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Features

  • Oh Christmas tree, oh Christmas tree, where are you? It is a real delight to live in an area where our slopes are decorated with Christmas trees all year. Locally, the evergreens that cover our hillsides are mainly ponderosa pine.
    These trees are beautiful at most any season, but I am especially fond of them in spring when new growth tips their branches and in winter when they are flocked with snow or frost.

  • Many people complain to me that they find winter birding dull because there are no pretty birds around.
    True, the winter residents at most feeders, pine siskins, chickadees, nuthatches, hairy and down woodpeckers, house sparrows, house finches, and the various forms of the dark-eyed junco are mostly gray, brown, and black-and-white birds. Not very exciting or colorful, but they are still interesting.

  • Editor’s Note: Sylvia’s column will reappear next week. This column is reprinted from Dec. 10, 2008.

    Christmas is not far away, and as we do our shopping and baking, our thoughts turn to Christmas decorations.
    In England and in our Eastern states, mistletoe is an important part of Christmas. The mistletoe common throughout the South grows mainly on oaks.
    It forms huge clumps or balls, and the whole plant generally is cut from the tree. The sprigs with the white berries are usually sold for Christmas decorating.

  • I well remember the first wild turkey I ever saw. I was birding in Alleghany State Park with a friend, Kay McCann, and she said, “Let’s walk down this trail to the river. About a week ago, someone saw a wild turkey near here.” We went down the trail and sure enough, on the far bank of the river were two wild turkeys getting a drink. We froze in our tracks, and the big birds continued to drink.

  • On Tuesday and Wednesday, Nov. 1 and 2, Loie Evans identified an immature surf scoter on Evergreen Lake. No matter how good a birder you are or how sure you are of your identification, it is always a good idea to have at least one other person see and identify a rare bird.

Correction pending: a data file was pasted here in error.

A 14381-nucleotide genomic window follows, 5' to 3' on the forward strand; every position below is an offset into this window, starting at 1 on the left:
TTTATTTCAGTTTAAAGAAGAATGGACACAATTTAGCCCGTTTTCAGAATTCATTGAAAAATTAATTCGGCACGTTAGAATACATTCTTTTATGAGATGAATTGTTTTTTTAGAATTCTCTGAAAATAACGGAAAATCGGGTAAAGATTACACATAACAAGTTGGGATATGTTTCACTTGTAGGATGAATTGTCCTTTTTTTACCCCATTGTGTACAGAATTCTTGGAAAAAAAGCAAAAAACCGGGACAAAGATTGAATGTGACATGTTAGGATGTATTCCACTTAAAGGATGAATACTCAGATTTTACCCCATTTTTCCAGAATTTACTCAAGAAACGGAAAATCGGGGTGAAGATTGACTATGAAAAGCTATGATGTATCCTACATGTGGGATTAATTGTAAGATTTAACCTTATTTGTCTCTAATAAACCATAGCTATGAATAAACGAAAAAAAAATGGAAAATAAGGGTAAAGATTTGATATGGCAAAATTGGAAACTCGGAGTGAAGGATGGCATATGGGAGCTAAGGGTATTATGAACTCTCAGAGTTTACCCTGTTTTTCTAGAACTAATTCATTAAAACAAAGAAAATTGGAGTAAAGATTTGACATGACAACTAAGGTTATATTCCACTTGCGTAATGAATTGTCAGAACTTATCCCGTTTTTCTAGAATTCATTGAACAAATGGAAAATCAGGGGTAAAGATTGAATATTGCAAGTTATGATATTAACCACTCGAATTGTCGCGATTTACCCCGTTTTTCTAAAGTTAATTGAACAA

• When I was out on the patio to catch some of the fine fall sunshine the other day, I was sworn at with a loud, vociferous, emphatic blast of squirrel language. The western red squirrel, which has been challenging me all summer, had in just a few cold days claimed the patio as his territory with firm determination and loud raucous cussing at everyone else who thought to claim it for a few hours.

  • Editor’s note: As our country fights its way out of the worst economic downturn since the Great Depression, the Clear Creek Courant is remembering those who fought for their very survival through the days following Black Tuesday into the winds of the Dust Bowl and onto the beaches of the Second World War.

    What Ann Binkley remembers about the Great Depression is the hallmark of today’s lingering recession. “There were basically no jobs,” unless you were working for the railroad, Binkley said.

  • The first snow has fallen. Unfortunately, it came three weeks early this year. However, the fall color is still brilliant in some places, and we still have nice weather next week, according to the weatherman.
    I feel that it is early, since the first wet, soggy snow usually arrives on Halloween as if it were a mean trick, leaving all the new kids freezing in their thin costumes. You can always tell the newcomers from anyone who has lived here a few years because they learn to buy Halloween costumes large enough to go over their winter parkas.

  • When I have time to sit out in the autumn sunshine, my favorite occupation is watching how all the various wild creatures that visit my yard are getting ready for winter. Nearly all of the “summer” birds have prepared for winter by leaving.

  • The beauty and elegance of ballet and contemporary dance graced the gymnasium at King-Murphy Elementary School last Wednesday as Ballet Nouveau Colorado performed “The Young Person’s Guide to Ballet.”